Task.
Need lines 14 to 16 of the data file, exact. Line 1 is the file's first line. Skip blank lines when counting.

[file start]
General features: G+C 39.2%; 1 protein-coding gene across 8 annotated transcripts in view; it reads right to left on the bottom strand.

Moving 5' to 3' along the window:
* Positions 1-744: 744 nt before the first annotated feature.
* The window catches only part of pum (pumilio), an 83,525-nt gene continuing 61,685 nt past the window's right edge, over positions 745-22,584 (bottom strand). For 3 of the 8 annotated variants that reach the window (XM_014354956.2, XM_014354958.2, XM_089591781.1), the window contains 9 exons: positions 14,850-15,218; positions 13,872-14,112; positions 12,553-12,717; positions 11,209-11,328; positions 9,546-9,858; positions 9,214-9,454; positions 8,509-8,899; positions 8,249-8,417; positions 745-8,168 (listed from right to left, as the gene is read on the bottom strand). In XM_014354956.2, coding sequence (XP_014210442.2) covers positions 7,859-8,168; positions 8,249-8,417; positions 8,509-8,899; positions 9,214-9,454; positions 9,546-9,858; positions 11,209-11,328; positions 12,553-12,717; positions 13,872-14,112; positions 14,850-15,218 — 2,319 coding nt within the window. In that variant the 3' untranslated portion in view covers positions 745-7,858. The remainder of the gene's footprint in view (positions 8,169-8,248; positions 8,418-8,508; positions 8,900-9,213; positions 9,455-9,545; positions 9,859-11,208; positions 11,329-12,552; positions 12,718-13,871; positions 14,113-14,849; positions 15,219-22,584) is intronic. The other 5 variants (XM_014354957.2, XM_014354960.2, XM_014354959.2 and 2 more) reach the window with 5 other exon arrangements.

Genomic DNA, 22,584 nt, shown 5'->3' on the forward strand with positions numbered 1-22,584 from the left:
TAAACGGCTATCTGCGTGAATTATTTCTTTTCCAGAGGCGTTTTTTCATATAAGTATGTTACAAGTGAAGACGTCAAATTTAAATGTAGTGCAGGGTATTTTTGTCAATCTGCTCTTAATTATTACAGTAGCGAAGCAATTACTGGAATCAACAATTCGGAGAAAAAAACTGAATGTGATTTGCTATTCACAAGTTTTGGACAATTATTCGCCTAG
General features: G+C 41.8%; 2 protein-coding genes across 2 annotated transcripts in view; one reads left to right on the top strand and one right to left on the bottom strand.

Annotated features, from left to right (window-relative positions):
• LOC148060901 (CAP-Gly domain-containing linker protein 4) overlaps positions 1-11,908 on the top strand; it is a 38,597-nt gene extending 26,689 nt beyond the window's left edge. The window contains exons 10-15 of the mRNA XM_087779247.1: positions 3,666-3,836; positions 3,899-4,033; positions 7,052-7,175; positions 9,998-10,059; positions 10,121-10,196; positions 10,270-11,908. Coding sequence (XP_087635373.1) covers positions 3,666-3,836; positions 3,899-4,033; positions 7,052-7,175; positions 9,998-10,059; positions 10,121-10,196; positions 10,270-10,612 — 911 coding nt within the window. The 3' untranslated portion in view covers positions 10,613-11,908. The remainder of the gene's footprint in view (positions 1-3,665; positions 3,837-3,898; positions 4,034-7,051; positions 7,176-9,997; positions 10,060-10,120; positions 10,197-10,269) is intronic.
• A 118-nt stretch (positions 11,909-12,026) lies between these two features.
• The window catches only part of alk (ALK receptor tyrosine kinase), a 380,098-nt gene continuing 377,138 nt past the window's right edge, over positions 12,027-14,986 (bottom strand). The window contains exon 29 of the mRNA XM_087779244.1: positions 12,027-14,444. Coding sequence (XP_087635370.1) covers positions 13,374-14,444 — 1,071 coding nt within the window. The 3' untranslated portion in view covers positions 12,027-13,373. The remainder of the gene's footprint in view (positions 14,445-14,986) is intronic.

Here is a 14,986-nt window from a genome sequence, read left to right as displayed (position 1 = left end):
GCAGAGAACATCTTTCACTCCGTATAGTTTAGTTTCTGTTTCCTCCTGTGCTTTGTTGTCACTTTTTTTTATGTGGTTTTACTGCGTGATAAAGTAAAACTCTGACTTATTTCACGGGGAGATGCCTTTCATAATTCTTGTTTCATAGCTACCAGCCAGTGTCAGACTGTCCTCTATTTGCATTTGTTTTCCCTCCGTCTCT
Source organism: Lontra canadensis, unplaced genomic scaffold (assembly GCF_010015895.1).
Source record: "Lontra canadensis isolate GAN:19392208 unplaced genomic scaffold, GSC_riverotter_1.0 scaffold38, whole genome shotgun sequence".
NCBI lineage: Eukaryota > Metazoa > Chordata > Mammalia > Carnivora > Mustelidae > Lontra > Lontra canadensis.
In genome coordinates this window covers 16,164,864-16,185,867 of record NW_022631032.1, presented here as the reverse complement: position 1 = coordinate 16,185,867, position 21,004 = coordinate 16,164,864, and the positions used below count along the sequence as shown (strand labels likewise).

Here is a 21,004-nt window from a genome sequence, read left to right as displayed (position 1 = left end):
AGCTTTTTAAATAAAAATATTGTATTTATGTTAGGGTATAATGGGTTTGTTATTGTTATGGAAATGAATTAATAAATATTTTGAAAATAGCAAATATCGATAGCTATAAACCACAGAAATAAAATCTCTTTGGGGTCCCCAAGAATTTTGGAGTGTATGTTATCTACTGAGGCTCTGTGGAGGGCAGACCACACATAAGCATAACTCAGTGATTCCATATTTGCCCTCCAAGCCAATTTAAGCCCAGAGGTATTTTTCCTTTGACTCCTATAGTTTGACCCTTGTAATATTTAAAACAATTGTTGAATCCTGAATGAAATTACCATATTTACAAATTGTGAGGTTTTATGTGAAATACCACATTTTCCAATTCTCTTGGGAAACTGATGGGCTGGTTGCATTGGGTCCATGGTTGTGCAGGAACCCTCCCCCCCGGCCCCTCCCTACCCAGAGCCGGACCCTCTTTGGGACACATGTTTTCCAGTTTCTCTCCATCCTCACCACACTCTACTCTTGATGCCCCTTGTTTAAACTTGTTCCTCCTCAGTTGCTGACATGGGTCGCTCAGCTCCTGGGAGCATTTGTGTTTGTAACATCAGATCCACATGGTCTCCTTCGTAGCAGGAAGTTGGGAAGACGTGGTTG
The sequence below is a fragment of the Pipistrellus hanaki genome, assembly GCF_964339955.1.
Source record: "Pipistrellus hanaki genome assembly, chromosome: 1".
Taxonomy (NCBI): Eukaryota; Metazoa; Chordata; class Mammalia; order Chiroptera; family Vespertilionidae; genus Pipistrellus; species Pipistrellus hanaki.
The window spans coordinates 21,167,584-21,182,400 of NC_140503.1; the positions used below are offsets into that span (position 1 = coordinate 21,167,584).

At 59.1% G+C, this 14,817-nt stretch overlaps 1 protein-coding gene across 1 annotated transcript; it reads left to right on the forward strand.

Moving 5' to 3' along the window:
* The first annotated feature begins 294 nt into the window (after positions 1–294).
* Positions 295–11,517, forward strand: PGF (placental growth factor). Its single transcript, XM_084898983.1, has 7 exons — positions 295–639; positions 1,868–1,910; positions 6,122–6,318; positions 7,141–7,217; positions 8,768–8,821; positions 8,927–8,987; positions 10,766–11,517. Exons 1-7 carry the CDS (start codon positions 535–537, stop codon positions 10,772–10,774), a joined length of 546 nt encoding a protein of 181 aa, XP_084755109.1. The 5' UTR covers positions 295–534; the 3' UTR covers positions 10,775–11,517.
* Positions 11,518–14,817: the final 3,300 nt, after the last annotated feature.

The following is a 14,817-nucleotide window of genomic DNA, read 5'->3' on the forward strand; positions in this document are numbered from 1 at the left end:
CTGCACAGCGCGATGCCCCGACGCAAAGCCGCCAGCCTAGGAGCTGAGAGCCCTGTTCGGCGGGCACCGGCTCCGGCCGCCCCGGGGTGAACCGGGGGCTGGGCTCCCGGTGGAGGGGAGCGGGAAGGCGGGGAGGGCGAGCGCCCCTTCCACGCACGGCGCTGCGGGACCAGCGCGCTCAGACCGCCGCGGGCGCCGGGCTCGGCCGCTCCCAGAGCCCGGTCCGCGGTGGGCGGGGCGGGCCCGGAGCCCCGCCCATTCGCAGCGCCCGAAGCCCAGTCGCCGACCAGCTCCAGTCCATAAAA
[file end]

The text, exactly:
Source organism: Lontra canadensis, unplaced genomic scaffold (assembly GCF_010015895.1).
Source record: "Lontra canadensis isolate GAN:19392208 unplaced genomic scaffold, GSC_riverotter_1.0 scaffold38, whole genome shotgun sequence".
NCBI lineage: Eukaryota > Metazoa > Chordata > Mammalia > Carnivora > Mustelidae > Lontra > Lontra canadensis.